In the aftermath of George Osborne’s most unpopular Budget to date, which prompted the resignation the Work and Pensions Secretary Iain Duncan Smith, John criticised the Government in a speech in the Commons.
He said: “Indefensible, deeply unfair, distinctly political—my words for the Budget but also the words of the recently departed Secretary of State for Work and Pensions. It is Labour’s judgment of the Budget, but it is also the judgment of many fair-minded Government MPs and, most importantly, of the British people, the large majority of whom, when polled over the weekend, said the Government had got their priorities wrong.
“If this is a political crisis, it is one of the Chancellor’s own making. It was the same failure of political judgment that led him to slash working tax credits, before being forced to backtrack, and the same failure of political judgment that led the ex-Secretary of State to say: ‘It…looks like…it doesn’t matter because they don’t vote for us’.
“The IFS and the Resolution Foundation both say that this is a starkly regressive Budget, with the rich getting the most and the poor getting the least. We saw a tycoon tax cut of over £3 billion benefiting the very richest; an income tax cut of £2 billion benefiting the better-off; and alongside that, a cut in disability benefits worth over £4 billion. Well, that was Wednesday; and today, five days later, we have heard from the Secretary of State for Work and Pensions that there will be no more welfare cuts. The Chancellor’s long-term economic plan—his long-term fiscal plan—therefore lasted just five days, and if we take the new Secretary of State for Work and Pensions at face value, the Chancellor of the Exchequer still has a £4.4 billion shortfall to meet his deficit plans.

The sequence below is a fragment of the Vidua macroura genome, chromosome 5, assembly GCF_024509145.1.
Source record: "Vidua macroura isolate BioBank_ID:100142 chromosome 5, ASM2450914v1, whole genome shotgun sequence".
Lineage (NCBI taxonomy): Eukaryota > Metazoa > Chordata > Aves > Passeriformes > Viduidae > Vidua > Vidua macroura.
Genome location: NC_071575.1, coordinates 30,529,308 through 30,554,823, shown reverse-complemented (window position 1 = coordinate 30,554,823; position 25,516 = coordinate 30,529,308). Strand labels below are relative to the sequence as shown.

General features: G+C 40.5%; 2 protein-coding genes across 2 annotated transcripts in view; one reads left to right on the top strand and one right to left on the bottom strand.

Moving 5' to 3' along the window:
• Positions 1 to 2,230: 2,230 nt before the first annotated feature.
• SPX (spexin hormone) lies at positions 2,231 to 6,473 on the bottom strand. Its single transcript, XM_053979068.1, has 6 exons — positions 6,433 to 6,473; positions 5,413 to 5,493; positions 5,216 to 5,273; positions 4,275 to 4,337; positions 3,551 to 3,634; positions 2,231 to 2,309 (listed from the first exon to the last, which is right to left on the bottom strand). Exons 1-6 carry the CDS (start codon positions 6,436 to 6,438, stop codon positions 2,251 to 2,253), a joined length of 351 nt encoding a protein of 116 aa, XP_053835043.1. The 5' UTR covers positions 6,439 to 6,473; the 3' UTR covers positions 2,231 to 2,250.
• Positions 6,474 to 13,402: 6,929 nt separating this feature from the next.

“While we are on policy confusion and fiscal chaos, the Secretary of State for Communities and Local Government, who opened this debate, told the House that none of the costs of the business rates cuts would come out of local government funding. All will be compensated for in full by section 31 grants. He tried to tell the House that line 15 on page 84 of the Red Book explained that, but it details the cuts to business rates, not the source of the compensation, and there is no other reference in the Red Book. That leaves the Chancellor of the Exchequer with a further, fresh fiscal shortfall of £6.7 billion over five years, or it means that the Secretary of State will have to find that money from savings in his own budget.